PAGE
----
South Africa’s poultry industry is set to take a further knock as a pathogenic bird-flu strain was detected on two more farms this week. The outbreak of the H5 strain of the virus was first identified at a commercial layer chicken farm on the East Rand last week, and led to three neighbouring countries suspending imports.
On Wednesday last week, Botswana announced that it had banned imports of domesticated and wild birds from South Africa with immediate effect. Namibia announced its ban last Thursday, followed by Mozambique the next day.
Unlike the other two countries, Namibia only suspended imports from Johannesburg’s East Rand area.
The Botswana government said in a statement that, “all veterinary import permits issued in respect of the items listed have been cancelled with immediate effect”.
In 2020, according to the South African Poultry Association, South Africa exported 10 608 tons of eggs to Mozambique along with 12 835 tons of broiler chickens. Namibia imported 23 tons of eggs and 8 015 tonnes of broiler meat, while Botswana imported 394 fertile hatchery eggs and 2 304 broilers.
Colin Steenhuisen, the spokesperson for the poultry association, said the Ekurhuleni farmer on whose farm the outbreak started, had been dealt a heavy blow. The farmer had to kill 240 000 chickens and had lost about R260 000 a day in revenue.
Steenhuisen said that although there was a government compensation mechanism in place for farmers affected by the outbreak, it normally took years before the compensation was paid out.
It has been alleged that some farmers who were affected by the 2017 bird flu outbreak are yet to receive compensation.
According to Steenhuisen: “This is a very bad loss for the farmer, he needs two million rands to recover what he has lost already. He sacrificed his chickens for the sake of the local poultry industry to avoid the spread of this flu. We are also investigating two other reported outbreaks in Johannesburg again and one in North West. I don’t have the full details for now. This is concerning and bad for all farmers.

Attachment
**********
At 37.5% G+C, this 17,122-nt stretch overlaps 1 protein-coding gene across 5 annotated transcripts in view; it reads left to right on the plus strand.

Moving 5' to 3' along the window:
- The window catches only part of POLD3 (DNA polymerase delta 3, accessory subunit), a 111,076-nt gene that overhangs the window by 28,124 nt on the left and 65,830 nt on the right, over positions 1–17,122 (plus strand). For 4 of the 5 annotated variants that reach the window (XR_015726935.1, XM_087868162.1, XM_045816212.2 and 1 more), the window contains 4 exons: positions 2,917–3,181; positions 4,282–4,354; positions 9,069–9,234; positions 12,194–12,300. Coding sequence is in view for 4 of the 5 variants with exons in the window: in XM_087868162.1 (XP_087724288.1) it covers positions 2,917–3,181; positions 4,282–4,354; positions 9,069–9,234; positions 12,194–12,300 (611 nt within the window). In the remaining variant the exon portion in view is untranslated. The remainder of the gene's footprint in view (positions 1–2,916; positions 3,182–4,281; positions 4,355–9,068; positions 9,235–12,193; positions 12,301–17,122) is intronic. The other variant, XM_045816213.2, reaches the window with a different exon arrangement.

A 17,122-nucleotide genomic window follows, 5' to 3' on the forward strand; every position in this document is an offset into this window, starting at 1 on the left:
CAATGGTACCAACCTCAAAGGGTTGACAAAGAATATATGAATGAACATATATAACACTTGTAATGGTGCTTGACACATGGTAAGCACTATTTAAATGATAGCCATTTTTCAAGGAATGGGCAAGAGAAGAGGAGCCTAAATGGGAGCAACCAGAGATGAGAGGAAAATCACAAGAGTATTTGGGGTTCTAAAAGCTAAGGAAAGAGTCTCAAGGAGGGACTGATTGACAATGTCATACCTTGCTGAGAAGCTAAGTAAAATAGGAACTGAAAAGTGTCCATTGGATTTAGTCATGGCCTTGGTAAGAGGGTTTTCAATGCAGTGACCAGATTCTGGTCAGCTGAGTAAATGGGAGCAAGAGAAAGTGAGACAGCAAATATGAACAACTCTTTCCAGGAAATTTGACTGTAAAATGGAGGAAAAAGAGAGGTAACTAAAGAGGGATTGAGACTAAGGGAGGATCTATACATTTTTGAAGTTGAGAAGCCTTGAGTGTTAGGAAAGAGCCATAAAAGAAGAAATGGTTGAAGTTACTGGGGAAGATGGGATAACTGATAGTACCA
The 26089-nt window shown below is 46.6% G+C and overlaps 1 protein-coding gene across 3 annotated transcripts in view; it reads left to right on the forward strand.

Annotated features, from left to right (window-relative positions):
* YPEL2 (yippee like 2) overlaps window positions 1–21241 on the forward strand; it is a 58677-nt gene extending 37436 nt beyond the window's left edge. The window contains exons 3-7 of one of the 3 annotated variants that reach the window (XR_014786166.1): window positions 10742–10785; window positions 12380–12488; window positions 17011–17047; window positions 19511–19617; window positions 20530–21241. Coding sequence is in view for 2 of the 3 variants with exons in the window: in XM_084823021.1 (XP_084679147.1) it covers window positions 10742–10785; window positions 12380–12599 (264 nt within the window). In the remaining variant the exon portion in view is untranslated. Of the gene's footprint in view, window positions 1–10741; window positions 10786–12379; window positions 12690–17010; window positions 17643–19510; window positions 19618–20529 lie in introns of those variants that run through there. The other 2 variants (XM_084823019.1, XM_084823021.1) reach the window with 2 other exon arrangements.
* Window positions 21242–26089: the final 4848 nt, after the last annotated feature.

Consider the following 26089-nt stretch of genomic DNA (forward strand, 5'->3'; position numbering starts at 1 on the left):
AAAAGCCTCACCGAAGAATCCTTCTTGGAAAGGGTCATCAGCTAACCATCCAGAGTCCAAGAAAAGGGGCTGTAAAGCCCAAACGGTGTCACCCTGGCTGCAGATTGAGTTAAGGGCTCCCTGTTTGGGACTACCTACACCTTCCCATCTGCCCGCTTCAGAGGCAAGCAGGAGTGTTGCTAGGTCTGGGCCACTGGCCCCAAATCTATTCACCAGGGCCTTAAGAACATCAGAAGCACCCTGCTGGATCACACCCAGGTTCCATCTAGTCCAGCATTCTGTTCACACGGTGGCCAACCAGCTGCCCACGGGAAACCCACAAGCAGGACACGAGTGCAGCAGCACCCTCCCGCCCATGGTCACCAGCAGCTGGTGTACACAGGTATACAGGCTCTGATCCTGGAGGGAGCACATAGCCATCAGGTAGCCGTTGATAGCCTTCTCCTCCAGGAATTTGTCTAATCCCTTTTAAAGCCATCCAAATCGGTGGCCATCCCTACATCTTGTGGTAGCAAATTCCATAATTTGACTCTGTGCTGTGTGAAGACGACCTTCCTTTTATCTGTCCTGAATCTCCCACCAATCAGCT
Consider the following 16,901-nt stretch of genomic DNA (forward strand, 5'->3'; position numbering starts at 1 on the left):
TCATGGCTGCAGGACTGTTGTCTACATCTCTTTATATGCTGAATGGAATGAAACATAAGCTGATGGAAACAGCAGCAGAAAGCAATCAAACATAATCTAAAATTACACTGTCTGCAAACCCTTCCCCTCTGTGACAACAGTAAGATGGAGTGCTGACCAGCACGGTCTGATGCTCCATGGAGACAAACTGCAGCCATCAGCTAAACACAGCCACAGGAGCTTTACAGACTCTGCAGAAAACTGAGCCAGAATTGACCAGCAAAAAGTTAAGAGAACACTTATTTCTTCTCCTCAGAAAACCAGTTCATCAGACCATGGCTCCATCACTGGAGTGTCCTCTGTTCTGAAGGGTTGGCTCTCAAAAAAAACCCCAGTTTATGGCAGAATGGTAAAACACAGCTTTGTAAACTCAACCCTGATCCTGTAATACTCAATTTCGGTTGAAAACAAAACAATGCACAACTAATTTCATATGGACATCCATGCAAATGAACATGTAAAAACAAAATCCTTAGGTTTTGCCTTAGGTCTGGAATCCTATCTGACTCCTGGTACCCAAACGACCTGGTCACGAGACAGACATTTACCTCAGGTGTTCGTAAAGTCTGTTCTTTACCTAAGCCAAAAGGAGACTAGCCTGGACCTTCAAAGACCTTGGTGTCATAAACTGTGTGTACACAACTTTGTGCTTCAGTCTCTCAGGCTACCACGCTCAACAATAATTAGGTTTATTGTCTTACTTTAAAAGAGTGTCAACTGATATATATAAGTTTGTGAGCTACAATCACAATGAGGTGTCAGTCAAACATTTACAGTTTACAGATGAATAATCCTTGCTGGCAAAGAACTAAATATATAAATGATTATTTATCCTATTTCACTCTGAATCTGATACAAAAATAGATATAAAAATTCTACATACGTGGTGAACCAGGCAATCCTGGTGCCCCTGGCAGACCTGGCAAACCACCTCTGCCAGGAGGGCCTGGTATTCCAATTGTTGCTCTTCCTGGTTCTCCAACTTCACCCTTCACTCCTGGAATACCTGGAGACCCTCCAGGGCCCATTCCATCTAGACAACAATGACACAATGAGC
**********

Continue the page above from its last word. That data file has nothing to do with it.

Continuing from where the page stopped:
“For now we are urging all farmers to stay on high alert, restrict movement of people and cars in and out of their chicken farms. Employees must also shower in the mornings when they arrive and wear fresh clothes, as this flu quickly spreads,” Steenhuisen said.
He said the change of season could be behind the outbreak, as wild birds were migrating for winter.
“When they rest in farms or in the wild in their journey, the wild birds might defecate in water and likely infect the local birds.”
In 2017, the outbreak of the highly infectious H5N8 strain led to many South African farmers losing thousands of their chickens. The Ekurhuleni farmer also suffered losses during that outbreak, which resulted in a shortage of eggs countrywide, because millions of chickens had to be killed.
Signs of infection in chickens include respiratory problems such as coughing and sneezing, a drop in egg production, nervous signs, diarrhoea and an increase in chicken deaths.
Human infections of avian influenza are uncommon, according to a National Institute for Communicable Diseases fact sheet issued in 2017.
The director of communications at Gauteng’s agriculture department, Nozipho Hlabangana, said the Ekurhuleni farm had been quarantined and vaccinations had been done.
“There is no movement in and out of the farm. It has been sanitised and placed under quarantine. We also understand that this bird flu is airborne, meaning it could be in other parts of Gauteng by now, but we have not received any official confirmation yet. We only know of the case reported in this commercial farm. The farm is a layer chicken farm, so all the chicken affected are those meant for eggs and not commercial meat chicken,” said Hlabangana.
She said veterinarians were still studying the extent of the disease and would provide additional comment at a later stage.
Veterinary surgeon and head of veterinary services at the Western Cape department of agriculture, Dr Gininda Msiza, said: “Although we are still studying the source of this flu, scientifically it has been proven that it comes from water birds like ducks, especially when they migrate.
“Once these come into contact with normal [domestic] birds or chicken, that is how it spreads, and the fact that this flu is airborne makes it more likely for it to spread. Fortunately, there have been no cases in the Western Cape; we are vigilant and are monitoring it.”
Chris Gilili is an Adamela Trust climate and economic justice reporting fellow, funded by the Open Society Foundation for South Africa.